It’s no secret Security Cameras are on almost every school and organization’s wish list, especially at budget time.
In fact, billions of dollars have been invested in Security Cameras and other security products… but questions about whether Security Cameras are the best solution for preventing Active Shooters and other acts of violence are emerging.
Recent media stories are questioning the law of diminishing returns and Market Analysts are commenting on how anxiety is bolstering multi-billion-dollar security industry.
Jim Dearing, an economist at the market research firm HIS Markit, commented how, “The U.S. spends a lot more per capita on security than any other country,” yet mass shootings in U.S. schools have remained constant over the last 30 years and are seemingly on the increase in 2018.
Many security experts have commented how Security Cameras have never stopped a shooter, rather they have provided video content for mass media to feature in their news coverage or for police and post-event report preparers to review for data in their reports.
So where do we go from here?
What do you know about “Walking, Talking, Social Media Cameras”?
15+ years of research into post-incident reports from mass shootings (and other acts of violence) have provided extremely valuable lessons learned and exposed how “Walking, Talking, Social Media Cameras” can be the difference maker in preventing Active Shooters and other acts of violence.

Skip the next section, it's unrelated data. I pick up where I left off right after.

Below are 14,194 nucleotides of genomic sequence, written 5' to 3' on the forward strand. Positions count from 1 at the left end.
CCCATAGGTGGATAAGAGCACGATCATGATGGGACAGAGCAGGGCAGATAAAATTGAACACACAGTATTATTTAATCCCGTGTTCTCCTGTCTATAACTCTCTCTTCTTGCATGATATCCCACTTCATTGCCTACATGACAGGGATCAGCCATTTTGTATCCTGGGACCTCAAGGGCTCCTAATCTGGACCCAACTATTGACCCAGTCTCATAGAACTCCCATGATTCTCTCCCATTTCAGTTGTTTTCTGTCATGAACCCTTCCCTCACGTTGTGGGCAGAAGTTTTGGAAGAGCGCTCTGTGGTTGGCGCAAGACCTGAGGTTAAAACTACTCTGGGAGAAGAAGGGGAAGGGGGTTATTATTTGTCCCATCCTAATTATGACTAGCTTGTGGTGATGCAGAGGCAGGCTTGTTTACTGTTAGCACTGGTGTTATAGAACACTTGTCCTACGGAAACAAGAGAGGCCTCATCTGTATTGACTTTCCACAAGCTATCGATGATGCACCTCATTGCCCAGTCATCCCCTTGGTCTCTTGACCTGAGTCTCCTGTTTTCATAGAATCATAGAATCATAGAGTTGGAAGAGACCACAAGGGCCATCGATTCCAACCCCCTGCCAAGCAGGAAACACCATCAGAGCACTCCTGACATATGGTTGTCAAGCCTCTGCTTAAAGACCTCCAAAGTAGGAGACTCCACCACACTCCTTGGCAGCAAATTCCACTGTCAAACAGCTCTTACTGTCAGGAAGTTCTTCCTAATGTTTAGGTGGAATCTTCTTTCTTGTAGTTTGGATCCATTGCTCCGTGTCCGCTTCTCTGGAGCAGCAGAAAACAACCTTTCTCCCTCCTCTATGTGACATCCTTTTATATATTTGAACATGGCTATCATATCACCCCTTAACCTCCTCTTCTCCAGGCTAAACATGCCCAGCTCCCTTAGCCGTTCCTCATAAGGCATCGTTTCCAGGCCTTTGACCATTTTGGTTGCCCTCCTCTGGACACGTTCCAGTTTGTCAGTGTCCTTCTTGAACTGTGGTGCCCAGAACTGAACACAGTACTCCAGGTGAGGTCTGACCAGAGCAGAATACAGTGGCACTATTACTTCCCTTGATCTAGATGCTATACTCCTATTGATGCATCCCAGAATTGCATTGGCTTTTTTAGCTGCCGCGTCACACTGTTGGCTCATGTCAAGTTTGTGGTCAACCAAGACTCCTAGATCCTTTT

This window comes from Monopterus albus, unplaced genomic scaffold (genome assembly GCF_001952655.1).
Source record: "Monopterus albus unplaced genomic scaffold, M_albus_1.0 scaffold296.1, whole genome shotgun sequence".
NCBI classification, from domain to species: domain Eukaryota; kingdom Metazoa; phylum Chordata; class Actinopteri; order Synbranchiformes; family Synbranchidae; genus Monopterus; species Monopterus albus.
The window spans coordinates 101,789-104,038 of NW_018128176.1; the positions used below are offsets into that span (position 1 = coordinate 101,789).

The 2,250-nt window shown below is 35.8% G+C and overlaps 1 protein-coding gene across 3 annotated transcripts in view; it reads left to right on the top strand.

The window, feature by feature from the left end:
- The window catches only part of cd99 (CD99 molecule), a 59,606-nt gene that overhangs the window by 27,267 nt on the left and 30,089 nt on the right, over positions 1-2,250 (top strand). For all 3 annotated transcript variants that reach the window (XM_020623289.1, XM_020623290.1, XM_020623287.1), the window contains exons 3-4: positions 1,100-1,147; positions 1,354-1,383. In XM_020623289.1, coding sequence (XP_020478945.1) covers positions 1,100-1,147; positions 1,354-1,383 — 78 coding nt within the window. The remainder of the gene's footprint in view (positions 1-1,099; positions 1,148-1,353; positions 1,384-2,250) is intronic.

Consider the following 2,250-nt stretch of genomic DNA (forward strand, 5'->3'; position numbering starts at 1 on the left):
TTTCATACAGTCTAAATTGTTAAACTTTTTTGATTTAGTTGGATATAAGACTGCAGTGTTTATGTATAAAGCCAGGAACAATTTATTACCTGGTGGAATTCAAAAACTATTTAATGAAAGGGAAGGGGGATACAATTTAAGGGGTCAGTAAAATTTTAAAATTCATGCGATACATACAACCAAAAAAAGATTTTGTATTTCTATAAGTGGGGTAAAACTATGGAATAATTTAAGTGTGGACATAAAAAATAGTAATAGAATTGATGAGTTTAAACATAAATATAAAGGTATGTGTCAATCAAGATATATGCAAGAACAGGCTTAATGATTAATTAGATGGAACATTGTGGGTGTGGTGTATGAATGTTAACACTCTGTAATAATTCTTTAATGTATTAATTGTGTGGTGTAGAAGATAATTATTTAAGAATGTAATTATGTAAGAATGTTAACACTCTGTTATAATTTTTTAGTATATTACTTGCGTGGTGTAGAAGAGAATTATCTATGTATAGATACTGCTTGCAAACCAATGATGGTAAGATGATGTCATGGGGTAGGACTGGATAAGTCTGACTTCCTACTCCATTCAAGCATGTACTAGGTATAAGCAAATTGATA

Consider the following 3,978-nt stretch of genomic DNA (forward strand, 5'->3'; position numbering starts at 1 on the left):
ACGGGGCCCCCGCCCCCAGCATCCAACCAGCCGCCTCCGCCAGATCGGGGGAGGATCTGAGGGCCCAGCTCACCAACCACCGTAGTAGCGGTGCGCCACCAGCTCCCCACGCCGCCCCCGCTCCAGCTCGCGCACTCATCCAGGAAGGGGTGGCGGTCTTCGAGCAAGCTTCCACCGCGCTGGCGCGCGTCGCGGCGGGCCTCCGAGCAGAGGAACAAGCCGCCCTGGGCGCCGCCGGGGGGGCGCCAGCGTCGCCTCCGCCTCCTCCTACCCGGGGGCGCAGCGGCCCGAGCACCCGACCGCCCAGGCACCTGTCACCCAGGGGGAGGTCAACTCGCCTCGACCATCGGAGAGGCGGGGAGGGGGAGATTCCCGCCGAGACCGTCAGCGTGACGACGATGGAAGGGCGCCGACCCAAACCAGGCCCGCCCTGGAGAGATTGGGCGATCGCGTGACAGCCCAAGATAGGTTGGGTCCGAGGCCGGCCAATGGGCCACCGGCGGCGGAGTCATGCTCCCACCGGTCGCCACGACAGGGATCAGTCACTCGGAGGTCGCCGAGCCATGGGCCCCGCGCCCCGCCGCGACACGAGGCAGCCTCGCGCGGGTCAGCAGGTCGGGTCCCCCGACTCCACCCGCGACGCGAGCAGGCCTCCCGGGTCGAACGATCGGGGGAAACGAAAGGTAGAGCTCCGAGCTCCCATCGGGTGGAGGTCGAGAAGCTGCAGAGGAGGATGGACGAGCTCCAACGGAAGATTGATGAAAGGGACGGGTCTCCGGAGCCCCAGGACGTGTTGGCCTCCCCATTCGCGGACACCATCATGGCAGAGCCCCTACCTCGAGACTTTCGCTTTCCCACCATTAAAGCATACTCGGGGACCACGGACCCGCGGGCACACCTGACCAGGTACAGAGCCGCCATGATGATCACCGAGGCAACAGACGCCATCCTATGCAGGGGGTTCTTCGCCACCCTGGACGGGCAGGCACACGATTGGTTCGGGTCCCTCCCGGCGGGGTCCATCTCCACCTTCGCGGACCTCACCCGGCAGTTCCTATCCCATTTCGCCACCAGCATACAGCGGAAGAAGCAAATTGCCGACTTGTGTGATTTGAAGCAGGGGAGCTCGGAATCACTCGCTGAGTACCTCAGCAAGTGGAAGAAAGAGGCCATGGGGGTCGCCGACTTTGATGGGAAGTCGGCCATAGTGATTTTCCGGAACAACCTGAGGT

What are “Walking, Talking, Social Media Cameras”?
People. A student, teacher, counselor, principal, nurse, bus driver, coach, other staff, parents, other family, friends, neighbors, law enforcement, mental health expert, social worker, child services agent, social media user, and other community members who observe warning signs and pre-incident indicators.
According to hundreds of post-incident reports, the evidence is overwhelming, and you can see for yourself on these timelines how prevention is possible if schools, organizations, and communities would have had a central, community-wide fusion platform to connect all the “Walking, Talking, Social Media Cameras.” A central community-wide team (Threat Assessment Team (TAT), Behavioral Intervention Team (BIT), etc.) could then securely see all of the warning signs and pre-incident indicators BEFORE the escalation and attack occurs. When the right people have the right information they can take the right steps to intervene and prevent attacks before they occur.
Research shows active shooters and other acts of violence can be prevented… but different cameras, community-wide cameras, and connected cameras are needed.
Ready to connect your “Walking, Talking, Social Media Cameras”?